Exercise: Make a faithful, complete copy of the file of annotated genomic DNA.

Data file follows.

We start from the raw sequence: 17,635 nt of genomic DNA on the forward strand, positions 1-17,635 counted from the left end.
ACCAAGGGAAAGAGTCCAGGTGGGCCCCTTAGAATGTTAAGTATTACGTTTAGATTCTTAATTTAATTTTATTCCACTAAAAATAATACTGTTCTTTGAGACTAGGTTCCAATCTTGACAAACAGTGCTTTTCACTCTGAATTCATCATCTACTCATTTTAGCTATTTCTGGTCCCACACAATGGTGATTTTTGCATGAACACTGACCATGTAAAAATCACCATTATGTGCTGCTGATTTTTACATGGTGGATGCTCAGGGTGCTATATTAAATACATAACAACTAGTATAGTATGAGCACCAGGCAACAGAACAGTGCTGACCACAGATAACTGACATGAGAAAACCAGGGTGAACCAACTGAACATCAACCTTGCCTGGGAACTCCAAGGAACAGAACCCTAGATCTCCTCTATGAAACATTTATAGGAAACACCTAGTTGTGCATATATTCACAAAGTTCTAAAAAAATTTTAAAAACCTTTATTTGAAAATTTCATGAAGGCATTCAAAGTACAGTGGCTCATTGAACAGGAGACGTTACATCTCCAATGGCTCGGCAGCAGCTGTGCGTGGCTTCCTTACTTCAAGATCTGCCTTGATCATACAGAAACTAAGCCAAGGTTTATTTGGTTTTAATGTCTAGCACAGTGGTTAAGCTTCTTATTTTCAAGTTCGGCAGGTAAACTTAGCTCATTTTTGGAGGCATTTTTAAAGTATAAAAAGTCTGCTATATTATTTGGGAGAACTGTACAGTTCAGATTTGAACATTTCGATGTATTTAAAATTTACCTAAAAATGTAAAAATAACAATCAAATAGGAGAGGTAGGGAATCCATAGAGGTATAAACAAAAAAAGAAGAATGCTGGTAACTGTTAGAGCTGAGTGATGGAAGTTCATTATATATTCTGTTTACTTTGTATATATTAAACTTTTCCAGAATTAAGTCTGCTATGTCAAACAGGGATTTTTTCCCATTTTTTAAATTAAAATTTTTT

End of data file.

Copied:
We start from the raw sequence: 17,635 nt of genomic DNA on the forward strand, positions 1-17,635 counted from the left end.
ACCAAGGGAAAGAGTCCAGGTGGGCCCCTTAGAATGTTAAGTATTACGTTTAGATTCTTAATTTAATTTTATTCCACTAAAAATAATACTGTTCTTTGAGACTAGGTTCCAATCTTGACAAACAGTGCTTTTCACTCTGAATTCATCATCTACTCATTTTAGCTATTTCTGGTCCCACACAATGGTGATTTTTGCATGAACACTGACCATGTAAAAATCACCATTATGTGCTGCTGATTTTTACATGGTGGATGCTCAGGGTGCTATATTAAATACATAACAACTAGTATAGTATGAGCACCAGGCAACAGAACAGTGCTGACCACAGATAACTGACATGAGAAAACCAGGGTGAACCAACTGAACATCAACCTTGCCTGGGAACTCCAAGGAACAGAACCCTAGATCTCCTCTATGAAACATTTATAGGAAACACCTAGTTGTGCATATATTCACAAAGTTCTAAAAAAATTTTAAAAACCTTTATTTGAAAATTTCATGAAGGCATTCAAAGTACAGTGGCTCATTGAACAGGAGACGTTACATCTCCAATGGCTCGGCAGCAGCTGTGCGTGGCTTCCTTACTTCAAGATCTGCCTTGATCATACAGAAACTAAGCCAAGGTTTATTTGGTTTTAATGTCTAGCACAGTGGTTAAGCTTCTTATTTTCAAGTTCGGCAGGTAAACTTAGCTCATTTTTGGAGGCATTTTTAAAGTATAAAAAGTCTGCTATATTATTTGGGAGAACTGTACAGTTCAGATTTGAACATTTCGATGTATTTAAAATTTACCTAAAAATGTAAAAATAACAATCAAATAGGAGAGGTAGGGAATCCATAGAGGTATAAACAAAAAAAGAAGAATGCTGGTAACTGTTAGAGCTGAGTGATGGAAGTTCATTATATATTCTGTTTACTTTGTATATATTAAACTTTTCCAGAATTAAGTCTGCTATGTCAAACAGGGATTTTTTCCCATTTTTTAAATTAAAATTTTTT